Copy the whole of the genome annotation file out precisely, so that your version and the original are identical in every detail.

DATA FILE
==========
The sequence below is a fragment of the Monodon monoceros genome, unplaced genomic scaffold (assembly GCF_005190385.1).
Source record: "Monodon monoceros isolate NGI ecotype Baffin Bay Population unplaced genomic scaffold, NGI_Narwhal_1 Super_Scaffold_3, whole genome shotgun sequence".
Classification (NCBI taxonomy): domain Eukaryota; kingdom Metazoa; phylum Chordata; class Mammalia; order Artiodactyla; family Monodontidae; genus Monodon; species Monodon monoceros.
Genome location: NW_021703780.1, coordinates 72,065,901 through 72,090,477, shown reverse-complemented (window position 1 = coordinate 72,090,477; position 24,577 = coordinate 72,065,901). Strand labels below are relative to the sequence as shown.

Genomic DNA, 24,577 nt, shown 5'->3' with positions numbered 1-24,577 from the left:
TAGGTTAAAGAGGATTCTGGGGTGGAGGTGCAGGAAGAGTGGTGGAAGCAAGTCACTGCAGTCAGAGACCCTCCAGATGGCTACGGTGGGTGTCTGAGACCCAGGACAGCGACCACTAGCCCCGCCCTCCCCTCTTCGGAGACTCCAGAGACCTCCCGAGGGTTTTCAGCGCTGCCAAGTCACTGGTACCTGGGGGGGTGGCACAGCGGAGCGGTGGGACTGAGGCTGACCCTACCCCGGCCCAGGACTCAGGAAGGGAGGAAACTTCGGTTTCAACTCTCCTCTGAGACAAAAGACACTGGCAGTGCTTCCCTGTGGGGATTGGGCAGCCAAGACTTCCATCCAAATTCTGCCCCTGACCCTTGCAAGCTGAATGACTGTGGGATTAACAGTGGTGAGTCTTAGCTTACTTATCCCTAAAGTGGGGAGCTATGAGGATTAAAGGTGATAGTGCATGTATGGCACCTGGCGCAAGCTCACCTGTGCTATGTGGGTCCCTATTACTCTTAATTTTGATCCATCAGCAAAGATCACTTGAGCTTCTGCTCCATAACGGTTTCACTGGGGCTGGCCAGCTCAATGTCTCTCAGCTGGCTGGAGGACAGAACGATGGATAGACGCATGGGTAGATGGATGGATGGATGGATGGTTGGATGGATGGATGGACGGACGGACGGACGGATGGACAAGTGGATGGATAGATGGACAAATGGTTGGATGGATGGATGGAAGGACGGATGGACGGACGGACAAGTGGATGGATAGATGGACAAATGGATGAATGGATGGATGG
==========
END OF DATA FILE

The sequence below is a fragment of the Monodon monoceros genome, unplaced genomic scaffold (assembly GCF_005190385.1).
Source record: "Monodon monoceros isolate NGI ecotype Baffin Bay Population unplaced genomic scaffold, NGI_Narwhal_1 Super_Scaffold_3, whole genome shotgun sequence".
Classification (NCBI taxonomy): domain Eukaryota; kingdom Metazoa; phylum Chordata; class Mammalia; order Artiodactyla; family Monodontidae; genus Monodon; species Monodon monoceros.
Genome location: NW_021703780.1, coordinates 72,065,901 through 72,090,477, shown reverse-complemented (window position 1 = coordinate 72,090,477; position 24,577 = coordinate 72,065,901). Strand labels below are relative to the sequence as shown.

Genomic DNA, 24,577 nt, shown 5'->3' with positions numbered 1-24,577 from the left:
TAGGTTAAAGAGGATTCTGGGGTGGAGGTGCAGGAAGAGTGGTGGAAGCAAGTCACTGCAGTCAGAGACCCTCCAGATGGCTACGGTGGGTGTCTGAGACCCAGGACAGCGACCACTAGCCCCGCCCTCCCCTCTTCGGAGACTCCAGAGACCTCCCGAGGGTTTTCAGCGCTGCCAAGTCACTGGTACCTGGGGGGGTGGCACAGCGGAGCGGTGGGACTGAGGCTGACCCTACCCCGGCCCAGGACTCAGGAAGGGAGGAAACTTCGGTTTCAACTCTCCTCTGAGACAAAAGACACTGGCAGTGCTTCCCTGTGGGGATTGGGCAGCCAAGACTTCCATCCAAATTCTGCCCCTGACCCTTGCAAGCTGAATGACTGTGGGATTAACAGTGGTGAGTCTTAGCTTACTTATCCCTAAAGTGGGGAGCTATGAGGATTAAAGGTGATAGTGCATGTATGGCACCTGGCGCAAGCTCACCTGTGCTATGTGGGTCCCTATTACTCTTAATTTTGATCCATCAGCAAAGATCACTTGAGCTTCTGCTCCATAACGGTTTCACTGGGGCTGGCCAGCTCAATGTCTCTCAGCTGGCTGGAGGACAGAACGATGGATAGACGCATGGGTAGATGGATGGATGGATGGATGGTTGGATGGATGGATGGACGGACGGACGGACGGATGGACAAGTGGATGGATAGATGGACAAATGGTTGGATGGATGGATGGAAGGACGGATGGACGGACGGACAAGTGGATGGATAGATGGACAAATGGATGAATGGATGGATGG